“God does the healing,” Mary Ann Wichmann, the administrator, coordinator and co-director of the ministry, assured. “But he uses the oil as a healing mechanism through the intercession of St. Raphael the Archangel.”
Mrs. Wichmann wouldn’t have dreamed that she would be a key person in a healing ministry. But after being a lapsed Catholic in young adulthood, the Vermont interior designer had her faith reignited after a cancer scare in 1998 led her to an encounter with a picture of Our Lady of Medjugorje that emitted oil at Little Audrey Santo’s Worcester home, a place where many similar unexplained phenomena have occurred.
Then, in 2001, she met Father Whalen when he blessed her hospitalized brother during his recovery from a serious illness.
“He was over his head with everything else he was doing,” Mrs. Wichmann said of the priest who had founded the ministry not long after being ordained. “We started working together immediately.”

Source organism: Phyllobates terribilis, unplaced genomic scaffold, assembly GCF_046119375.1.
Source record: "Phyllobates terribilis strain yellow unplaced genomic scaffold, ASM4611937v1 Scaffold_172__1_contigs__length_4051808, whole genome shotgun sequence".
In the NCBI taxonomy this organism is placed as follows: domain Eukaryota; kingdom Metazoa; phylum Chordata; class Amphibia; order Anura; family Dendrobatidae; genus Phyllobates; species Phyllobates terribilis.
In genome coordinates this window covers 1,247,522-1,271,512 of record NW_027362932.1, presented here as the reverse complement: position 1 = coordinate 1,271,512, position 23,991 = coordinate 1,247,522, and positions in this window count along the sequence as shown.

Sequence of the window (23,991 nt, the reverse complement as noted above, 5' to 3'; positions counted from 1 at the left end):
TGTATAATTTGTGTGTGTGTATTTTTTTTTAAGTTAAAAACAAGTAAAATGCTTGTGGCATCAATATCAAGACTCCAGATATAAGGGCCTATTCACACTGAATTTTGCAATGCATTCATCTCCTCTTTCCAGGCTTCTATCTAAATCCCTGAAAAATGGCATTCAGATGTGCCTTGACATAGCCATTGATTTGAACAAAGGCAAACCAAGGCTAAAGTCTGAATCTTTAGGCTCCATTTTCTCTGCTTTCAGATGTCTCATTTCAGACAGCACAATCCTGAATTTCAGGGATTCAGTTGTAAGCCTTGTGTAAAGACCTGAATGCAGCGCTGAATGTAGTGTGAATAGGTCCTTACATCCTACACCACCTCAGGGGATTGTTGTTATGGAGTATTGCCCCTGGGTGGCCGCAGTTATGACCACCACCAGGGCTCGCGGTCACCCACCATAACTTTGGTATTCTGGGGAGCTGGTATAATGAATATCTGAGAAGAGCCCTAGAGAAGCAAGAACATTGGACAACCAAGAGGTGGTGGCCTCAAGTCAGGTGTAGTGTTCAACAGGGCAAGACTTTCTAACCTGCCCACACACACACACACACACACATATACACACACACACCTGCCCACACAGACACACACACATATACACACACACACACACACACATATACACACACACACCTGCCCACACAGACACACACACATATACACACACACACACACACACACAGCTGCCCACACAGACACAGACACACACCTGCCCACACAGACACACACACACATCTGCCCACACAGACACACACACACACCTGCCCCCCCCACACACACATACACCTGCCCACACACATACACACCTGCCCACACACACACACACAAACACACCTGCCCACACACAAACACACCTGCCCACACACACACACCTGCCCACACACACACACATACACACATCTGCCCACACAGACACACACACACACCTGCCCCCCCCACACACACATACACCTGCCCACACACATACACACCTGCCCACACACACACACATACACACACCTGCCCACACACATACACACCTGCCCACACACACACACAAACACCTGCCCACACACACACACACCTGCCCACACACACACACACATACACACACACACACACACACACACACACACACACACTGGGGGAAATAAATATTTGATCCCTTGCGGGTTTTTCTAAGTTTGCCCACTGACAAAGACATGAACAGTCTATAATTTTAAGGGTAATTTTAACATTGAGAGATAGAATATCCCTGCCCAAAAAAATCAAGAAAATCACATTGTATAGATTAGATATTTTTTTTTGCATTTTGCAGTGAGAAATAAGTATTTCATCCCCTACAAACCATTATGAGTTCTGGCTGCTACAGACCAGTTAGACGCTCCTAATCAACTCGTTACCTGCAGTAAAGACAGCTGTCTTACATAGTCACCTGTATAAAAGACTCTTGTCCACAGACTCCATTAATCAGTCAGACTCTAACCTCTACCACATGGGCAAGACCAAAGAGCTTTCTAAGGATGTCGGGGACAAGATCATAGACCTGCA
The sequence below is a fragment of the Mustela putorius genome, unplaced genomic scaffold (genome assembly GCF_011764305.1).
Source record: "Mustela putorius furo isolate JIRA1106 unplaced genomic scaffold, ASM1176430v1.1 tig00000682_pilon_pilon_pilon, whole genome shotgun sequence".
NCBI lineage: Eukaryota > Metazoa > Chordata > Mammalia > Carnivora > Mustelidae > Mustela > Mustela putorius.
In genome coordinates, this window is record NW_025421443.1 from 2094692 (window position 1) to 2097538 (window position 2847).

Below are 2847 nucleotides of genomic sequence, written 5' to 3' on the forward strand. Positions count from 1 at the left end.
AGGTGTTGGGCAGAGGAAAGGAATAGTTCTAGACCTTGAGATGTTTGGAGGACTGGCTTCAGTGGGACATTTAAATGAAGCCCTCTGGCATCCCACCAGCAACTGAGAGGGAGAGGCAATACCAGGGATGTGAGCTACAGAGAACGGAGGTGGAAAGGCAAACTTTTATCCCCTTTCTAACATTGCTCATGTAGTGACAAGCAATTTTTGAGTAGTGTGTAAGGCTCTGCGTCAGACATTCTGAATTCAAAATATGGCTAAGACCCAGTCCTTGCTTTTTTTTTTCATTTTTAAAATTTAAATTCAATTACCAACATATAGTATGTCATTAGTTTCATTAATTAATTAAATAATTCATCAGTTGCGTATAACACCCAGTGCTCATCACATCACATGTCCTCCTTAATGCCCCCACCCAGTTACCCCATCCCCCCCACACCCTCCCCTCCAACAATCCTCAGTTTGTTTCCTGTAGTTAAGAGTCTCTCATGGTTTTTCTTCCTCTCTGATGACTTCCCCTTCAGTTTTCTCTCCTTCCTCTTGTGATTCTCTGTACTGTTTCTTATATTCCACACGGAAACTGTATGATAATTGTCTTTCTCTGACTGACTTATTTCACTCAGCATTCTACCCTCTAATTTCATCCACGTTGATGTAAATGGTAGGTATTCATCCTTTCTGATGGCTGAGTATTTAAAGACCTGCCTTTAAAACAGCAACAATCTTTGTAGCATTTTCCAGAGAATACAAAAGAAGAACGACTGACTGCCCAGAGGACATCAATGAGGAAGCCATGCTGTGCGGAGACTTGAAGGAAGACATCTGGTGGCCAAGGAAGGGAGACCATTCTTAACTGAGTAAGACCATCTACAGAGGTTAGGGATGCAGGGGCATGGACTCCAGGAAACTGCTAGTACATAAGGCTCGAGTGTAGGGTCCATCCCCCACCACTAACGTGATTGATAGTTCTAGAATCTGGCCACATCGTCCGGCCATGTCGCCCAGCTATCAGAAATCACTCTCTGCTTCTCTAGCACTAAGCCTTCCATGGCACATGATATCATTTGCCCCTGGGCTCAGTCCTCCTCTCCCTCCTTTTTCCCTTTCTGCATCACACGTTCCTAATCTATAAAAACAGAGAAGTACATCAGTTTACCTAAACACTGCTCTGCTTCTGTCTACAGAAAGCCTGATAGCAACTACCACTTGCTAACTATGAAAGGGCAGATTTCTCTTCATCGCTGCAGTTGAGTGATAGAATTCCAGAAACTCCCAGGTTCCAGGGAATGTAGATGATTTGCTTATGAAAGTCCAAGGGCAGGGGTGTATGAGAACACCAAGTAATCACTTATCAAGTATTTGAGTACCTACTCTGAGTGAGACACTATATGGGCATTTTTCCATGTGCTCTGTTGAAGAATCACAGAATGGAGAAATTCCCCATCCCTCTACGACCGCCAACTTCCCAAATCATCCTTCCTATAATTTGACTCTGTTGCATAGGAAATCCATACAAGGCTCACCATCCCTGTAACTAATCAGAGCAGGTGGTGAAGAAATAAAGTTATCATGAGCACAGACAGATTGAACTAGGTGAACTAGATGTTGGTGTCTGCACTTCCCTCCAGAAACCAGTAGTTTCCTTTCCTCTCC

That work included arranging and traveling to healing services with Father Whalen and Father John E. Welch, another healing priest. The services sometimes drew more than 1,000 people, and the priests heard confessions and prayed over each person who needed healing. Mrs. Wichmann was in awe of how jovial, energetic and attentive Father Whalen was at the services.
“He was an amazing human being,” she said.
Since Father Whalen died, Mrs. Wichmann has been running the ministry along with Raymond and Marguerite Baril, of North Grafton.
“He brought us all together,” she said, referring to God. “Pardon the pun, but we’re like a well-oiled machine.”
Mr. and Mrs. Baril joined the ministry in 2007 after Mr. Baril – while in a medically induced coma due to a lung condition – was anointed with the oil by his wife. Mrs. Baril had received the oil from a former nun who attended the couple’s monthly rosary group.